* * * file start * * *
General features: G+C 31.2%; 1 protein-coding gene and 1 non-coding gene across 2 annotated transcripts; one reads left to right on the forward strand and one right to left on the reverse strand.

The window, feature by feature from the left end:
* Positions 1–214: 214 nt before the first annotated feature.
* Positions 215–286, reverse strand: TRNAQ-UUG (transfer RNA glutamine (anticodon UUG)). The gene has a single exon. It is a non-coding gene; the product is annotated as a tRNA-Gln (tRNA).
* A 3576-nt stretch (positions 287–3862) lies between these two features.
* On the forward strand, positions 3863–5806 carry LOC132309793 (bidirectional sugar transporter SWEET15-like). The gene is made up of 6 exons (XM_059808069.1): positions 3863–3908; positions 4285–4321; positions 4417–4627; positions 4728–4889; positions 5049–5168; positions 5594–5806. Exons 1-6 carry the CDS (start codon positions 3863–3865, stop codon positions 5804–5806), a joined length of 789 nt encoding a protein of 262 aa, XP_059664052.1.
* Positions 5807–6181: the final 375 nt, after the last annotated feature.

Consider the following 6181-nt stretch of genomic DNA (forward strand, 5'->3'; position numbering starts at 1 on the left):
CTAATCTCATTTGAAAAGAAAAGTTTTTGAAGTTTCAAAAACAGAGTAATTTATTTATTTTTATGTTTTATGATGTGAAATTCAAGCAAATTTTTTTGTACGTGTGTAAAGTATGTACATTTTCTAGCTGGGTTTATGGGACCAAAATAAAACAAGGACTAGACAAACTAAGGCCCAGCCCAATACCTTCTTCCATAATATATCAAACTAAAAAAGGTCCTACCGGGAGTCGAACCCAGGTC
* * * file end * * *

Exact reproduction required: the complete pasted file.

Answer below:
General features: G+C 31.2%; 1 protein-coding gene and 1 non-coding gene across 2 annotated transcripts; one reads left to right on the forward strand and one right to left on the reverse strand.

The window, feature by feature from the left end:
* Positions 1–214: 214 nt before the first annotated feature.
* Positions 215–286, reverse strand: TRNAQ-UUG (transfer RNA glutamine (anticodon UUG)). The gene has a single exon. It is a non-coding gene; the product is annotated as a tRNA-Gln (tRNA).
* A 3576-nt stretch (positions 287–3862) lies between these two features.
* On the forward strand, positions 3863–5806 carry LOC132309793 (bidirectional sugar transporter SWEET15-like). The gene is made up of 6 exons (XM_059808069.1): positions 3863–3908; positions 4285–4321; positions 4417–4627; positions 4728–4889; positions 5049–5168; positions 5594–5806. Exons 1-6 carry the CDS (start codon positions 3863–3865, stop codon positions 5804–5806), a joined length of 789 nt encoding a protein of 262 aa, XP_059664052.1.
* Positions 5807–6181: the final 375 nt, after the last annotated feature.

Consider the following 6181-nt stretch of genomic DNA (forward strand, 5'->3'; position numbering starts at 1 on the left):
CTAATCTCATTTGAAAAGAAAAGTTTTTGAAGTTTCAAAAACAGAGTAATTTATTTATTTTTATGTTTTATGATGTGAAATTCAAGCAAATTTTTTTGTACGTGTGTAAAGTATGTACATTTTCTAGCTGGGTTTATGGGACCAAAATAAAACAAGGACTAGACAAACTAAGGCCCAGCCCAATACCTTCTTCCATAATATATCAAACTAAAAAAGGTCCTACCGGGAGTCGAACCCAGGTC